Alexandre Desplat: Valerian and the City of a Thousand Planets, suite for orchestra
The Orchestre National de France performs the orchestral suite from the film "Valerian and the City of a Thousand Planets", directed by Luc Besson, conducted by the composer Alexandre Desplat. Excerpt from the concert recorded live on 6 December 2018 at the Radio France Auditorium.
With a nine-figure budget, the most ambitious in French cinematic history, six thousand storyboard drawings, thousands of assistants on set and in post-production, several hundred costumes, one hundred and fifteen actors and almost five times as many extras during filming: all the stops were pulled out for Valerian! It all started with a comic strip in the French publication Pilote "Valérian et Laureline", by Pierre Christin and Jean-Claude Mézières. Luc Besson remembers: "_At the age of ten, I used to go to the store every wednesday. One day I thought to myself 'What is that?'. From that point on, I was in love with Laureline and wished to become Valérian._"
"It was the seventies, and the first time that we were given such a tough female character" In that same decade, Alexandre Desplat discovered Star Wars and the music of John Williams, and decided to dedicate himself to film music. Forty years later an unfortunate scheduling conflict eventually forced him to turn down working for the Star Wars film Rogue One and, moving away from the Death Star, brought him to another galaxy and its two young heroes. There is a vast amount of music in Luc Besson's latest cinematic creation. Dialogue is somewhat secondary to the special effects, and the music takes center-stage.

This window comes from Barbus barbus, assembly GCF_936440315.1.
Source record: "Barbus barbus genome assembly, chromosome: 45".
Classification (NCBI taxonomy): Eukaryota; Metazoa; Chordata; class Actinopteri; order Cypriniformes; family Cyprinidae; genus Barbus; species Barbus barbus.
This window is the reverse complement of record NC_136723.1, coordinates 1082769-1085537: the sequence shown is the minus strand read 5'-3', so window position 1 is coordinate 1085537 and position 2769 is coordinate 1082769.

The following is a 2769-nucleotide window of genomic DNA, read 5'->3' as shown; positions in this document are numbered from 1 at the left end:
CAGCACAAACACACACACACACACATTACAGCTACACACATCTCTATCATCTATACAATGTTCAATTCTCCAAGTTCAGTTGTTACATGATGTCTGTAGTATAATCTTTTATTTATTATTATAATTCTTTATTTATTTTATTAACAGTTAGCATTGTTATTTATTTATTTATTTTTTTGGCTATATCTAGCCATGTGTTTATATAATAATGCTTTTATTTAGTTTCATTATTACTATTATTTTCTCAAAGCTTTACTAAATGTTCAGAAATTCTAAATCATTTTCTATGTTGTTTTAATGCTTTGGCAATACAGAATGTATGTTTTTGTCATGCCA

The music therefore becomes part of the set, a quasi symphonic poem at times, on other occasions a simple musical background to set a specific atmospher, and on other occasions to create suspense and add to the action, particularly effective when the choir joins in with the orchestra. In the 28th century, Valérian and Laureline have one mission: save the universe. The credibility of these characters and their adventure depends on the music. What could be more incredible than the tentacular (and very blue) Bubble, capable of turning into any alien imaginable? What could be more unique than the deep-sea dive in search of a jellyfish that lives on the fresh water expelled by male bromosaurs? As a luminescent butterfly lands on her hand, Laureline is snagged by vile fishermen with yellow eyes. She is then added to a menu of improbable dishes served to the Emperor Boulan as a delicacy. As for Valérian, Luc Besson explained that the cinematic adaptation of a comic strip forces one to "think outside the box" to go from a story that one reads in twenty minutes to a film that lasts two hours.
The story fragments must somehow all be tied together, to create a continuity hitherto limited by the white of the paper and the turn of the page. It is up to the music to make disappear the black lines that divide the strip. Since Alexandre Desplat almost always composes using finished images, "moving images are what set off [his] imagination", he does not hesitate to play with contrasts of nuance and orchestral density to signal a crescendo or decrescendo, sometimes subito, or a particular moment of change of scene. Let us forget for an instant the borrowed songs (such as David Bowie's Space Oddity and Jamming by Bob Marley & the Wailers…) and focus instead on the compositions, combined by Alexander Desplat to make a suite with japanese percussion at the heart of the orchestra. Though the film's reception was far from unanimous, many criticising the protagonists' candor and lack of juvenility, and a somewhat "simplistic" plot, one cannot criticise Luc Besson's film for lacking an aesthetic beauty. It is here that the music finds its true role; there are as many colours in Alexandre Desplat's musical palette as in the slender and pearlescent beauty of the Pearls, and a transparency matching the extraordinary metamorphosis of Bubble.